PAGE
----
A brief excursion in the 2018 Honda Civic Type R rearranged my expectations in more than one way. Sure, it’s a sight to behold. But the Type R provides more performance than I anticipated along with more day-to-day liveability than I thought possible.

The 2018 Honda Accord, meanwhile, is the car in which I’ve spent the most time over the last few weeks. I won’t suggest that the continuously variable transmission would be my choice, particularly not with manual availability in Sport and Sport 2.0T iterations, but the degree to which Honda made a CVT a non-factor is noteworthy. The Accord Sport’s Sport mode livens up the 1.5-liter turbo, the chassis is a willing partner on traffic-free country roads, and the 19-inch wheels don’t disrupt the proceedings as they did in the departed ninth-gen Accord.

The new Accord is better in virtually every way than the old car, which will be more than enough to quickly grow the Accord’s market share as the Honda and Toyota Camry make headway in a segment the duo already dominates.

Up next is the Nissan Qashqai. Then a 2018 Mazda CX-5, perhaps? The Kia Forte will sneak in there, and probably another Honda.

By May, I’ll be back in my own Miata, hopefully cognizant once again of who I am and why I am here.

[Images: © 2017 Timothy Cain/The Truth About Cars]

Join the conversation
2 of 20 comments
  • Gearhead77 Gearhead77 on Nov 30, 2017

    Having a manual transmission again has put me more in touch with driving. I’m an attentive and conscientious driver, but that has been heightened by having to think about shifting again and conserving energy so I don’t have to stop on a hill if I don’t have to. I mean, I usually drive efficiently, but even with a hill holder, starting on a steep hill has never been fun. I put Goodyear Ultra Grip Winter tires on the Sienna and I have them for the VW too from the departed Mazda. They seem to be a decent change from the Blizzak and Dunlop Graspics I’ve been using for years, but those Xi Ice from Michelin are great. With light traffic and the shuffle function on the phone or pandora hitting a decent mix, I can drive for long periods and enjoy it.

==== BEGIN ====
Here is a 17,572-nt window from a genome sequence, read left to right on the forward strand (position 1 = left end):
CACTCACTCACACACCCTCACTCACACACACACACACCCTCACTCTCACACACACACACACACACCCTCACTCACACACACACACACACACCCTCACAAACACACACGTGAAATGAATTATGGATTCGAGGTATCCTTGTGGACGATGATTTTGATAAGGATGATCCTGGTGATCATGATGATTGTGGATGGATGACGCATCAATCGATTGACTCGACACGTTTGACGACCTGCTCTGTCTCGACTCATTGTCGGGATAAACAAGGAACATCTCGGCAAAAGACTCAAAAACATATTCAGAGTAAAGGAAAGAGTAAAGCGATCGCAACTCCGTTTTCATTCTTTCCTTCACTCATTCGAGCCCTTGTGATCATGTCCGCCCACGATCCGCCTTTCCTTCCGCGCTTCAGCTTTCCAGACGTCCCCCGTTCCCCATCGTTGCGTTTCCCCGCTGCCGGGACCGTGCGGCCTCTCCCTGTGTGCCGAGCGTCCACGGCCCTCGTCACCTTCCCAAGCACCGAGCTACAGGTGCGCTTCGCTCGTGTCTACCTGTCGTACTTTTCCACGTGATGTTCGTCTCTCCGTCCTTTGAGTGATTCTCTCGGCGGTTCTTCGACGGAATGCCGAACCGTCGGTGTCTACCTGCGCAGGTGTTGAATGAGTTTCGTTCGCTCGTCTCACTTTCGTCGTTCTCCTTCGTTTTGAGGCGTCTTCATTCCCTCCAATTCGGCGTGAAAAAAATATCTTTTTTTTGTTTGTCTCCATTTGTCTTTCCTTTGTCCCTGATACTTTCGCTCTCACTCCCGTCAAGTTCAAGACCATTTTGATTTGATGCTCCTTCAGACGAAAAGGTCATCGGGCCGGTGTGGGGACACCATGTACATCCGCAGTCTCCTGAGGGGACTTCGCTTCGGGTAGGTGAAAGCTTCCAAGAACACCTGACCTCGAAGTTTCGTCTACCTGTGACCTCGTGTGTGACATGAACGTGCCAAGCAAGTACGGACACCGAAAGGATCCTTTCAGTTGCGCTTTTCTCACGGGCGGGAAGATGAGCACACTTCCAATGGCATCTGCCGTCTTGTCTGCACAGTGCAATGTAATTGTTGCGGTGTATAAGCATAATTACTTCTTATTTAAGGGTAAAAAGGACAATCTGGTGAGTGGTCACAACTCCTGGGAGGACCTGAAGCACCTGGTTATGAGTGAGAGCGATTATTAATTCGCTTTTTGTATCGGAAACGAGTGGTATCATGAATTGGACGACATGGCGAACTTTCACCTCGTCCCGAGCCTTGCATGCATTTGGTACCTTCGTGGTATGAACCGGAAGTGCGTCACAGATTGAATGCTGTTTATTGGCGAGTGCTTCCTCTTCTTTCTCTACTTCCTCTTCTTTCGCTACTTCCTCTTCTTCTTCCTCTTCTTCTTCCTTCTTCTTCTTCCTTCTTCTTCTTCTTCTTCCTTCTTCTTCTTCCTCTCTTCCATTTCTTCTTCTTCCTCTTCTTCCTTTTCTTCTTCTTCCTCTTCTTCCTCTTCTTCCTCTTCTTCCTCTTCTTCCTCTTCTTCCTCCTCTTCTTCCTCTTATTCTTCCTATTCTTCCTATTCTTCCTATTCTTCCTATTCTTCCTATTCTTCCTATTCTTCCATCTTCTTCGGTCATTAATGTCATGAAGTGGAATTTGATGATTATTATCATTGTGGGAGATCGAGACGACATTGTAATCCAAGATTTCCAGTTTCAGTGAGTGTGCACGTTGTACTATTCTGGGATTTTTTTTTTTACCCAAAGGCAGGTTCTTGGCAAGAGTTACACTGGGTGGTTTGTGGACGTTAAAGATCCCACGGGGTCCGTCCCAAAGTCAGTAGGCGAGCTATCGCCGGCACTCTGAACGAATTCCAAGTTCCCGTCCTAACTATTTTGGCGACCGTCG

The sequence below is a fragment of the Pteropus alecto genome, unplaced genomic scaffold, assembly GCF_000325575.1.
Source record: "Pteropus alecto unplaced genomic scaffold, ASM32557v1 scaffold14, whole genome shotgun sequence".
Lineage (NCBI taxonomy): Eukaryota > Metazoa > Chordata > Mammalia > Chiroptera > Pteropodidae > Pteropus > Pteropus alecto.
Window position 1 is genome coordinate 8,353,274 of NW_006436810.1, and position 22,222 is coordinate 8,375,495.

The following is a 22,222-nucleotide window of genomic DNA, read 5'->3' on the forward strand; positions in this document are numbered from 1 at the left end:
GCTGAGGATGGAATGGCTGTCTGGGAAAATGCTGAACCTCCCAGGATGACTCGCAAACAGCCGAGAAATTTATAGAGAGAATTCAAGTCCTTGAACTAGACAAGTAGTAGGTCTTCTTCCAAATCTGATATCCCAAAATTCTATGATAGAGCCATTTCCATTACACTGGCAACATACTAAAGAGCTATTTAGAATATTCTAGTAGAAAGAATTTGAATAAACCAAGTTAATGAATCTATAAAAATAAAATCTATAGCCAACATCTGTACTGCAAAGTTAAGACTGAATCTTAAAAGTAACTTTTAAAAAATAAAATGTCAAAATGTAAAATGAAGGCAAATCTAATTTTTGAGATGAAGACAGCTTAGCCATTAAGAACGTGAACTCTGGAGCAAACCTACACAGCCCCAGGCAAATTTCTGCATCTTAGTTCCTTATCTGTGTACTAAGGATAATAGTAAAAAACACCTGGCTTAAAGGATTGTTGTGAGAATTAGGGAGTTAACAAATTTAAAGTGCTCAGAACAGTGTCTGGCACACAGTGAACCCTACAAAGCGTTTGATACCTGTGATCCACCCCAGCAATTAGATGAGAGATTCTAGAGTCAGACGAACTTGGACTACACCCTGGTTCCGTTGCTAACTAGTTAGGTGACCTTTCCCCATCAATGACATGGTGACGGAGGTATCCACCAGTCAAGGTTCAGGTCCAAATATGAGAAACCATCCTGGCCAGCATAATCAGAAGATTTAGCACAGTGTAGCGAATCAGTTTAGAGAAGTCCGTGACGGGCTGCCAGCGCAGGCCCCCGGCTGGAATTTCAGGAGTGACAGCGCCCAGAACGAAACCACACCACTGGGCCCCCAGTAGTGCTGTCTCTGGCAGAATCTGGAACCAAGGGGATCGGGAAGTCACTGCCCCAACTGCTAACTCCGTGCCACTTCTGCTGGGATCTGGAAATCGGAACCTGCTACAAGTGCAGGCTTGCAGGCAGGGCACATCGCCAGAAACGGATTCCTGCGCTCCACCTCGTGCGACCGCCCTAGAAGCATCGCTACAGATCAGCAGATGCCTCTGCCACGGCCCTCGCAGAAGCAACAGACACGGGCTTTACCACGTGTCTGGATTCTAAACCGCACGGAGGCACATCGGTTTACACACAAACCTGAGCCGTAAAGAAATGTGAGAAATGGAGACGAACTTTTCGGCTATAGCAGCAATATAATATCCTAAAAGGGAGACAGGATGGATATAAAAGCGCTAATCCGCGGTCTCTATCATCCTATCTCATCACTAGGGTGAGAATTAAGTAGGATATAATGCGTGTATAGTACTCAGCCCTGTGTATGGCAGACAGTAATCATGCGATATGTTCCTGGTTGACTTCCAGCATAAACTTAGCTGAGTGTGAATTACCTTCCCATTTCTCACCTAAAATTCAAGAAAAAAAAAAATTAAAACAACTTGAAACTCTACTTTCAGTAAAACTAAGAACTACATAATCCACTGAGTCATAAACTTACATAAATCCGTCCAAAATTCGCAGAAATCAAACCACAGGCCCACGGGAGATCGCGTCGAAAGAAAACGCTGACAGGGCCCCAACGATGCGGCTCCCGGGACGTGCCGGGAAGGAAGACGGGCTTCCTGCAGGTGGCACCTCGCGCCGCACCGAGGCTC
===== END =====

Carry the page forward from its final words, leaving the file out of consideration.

• Rpn453 Rpn453 on Dec 01, 2017

    Thanks for the update, Timothy. Good to hear your thoughts on all these vehicles even if we can't get full reviews.

  • 2ACL What tickles me is that the Bronco looks the business with virtually none of the black plastic cladding many less capable crossovers use.
  • IBx1 For all this time with the hellcat engine, everything they made was pathetic automatic scum save for the Challenger. A manual Durango, Grand Cherokee, Charger, 300C, et al would have been the real last gasp for driving enthusiasts. As it is, the party is long over.
  • MaintenanceCosts The sweet spot of this generation isn't made anymore: the SRT 392. The Scat Pack is more or less filling the same space but it lacks a lot of the goodies, including SRT suspension, brakes, and seats. The Hellcat is too much and isn't available with a manual anymore.
  • Arthur Dailey I am normally a fan of Exner's designs but by this time the front end on the Stutz like most of the rest of the vehicle is a laughable monstrosity of gauche. The interior finishes suit the rest of the vehicle. Corey please put this series out of its misery. This is one vehicle manufacturer best left on the scrap heap of history.
  • Art Vandelay I always thought what my Challenger really needed was a convertible top to make it heavier and make visability worse.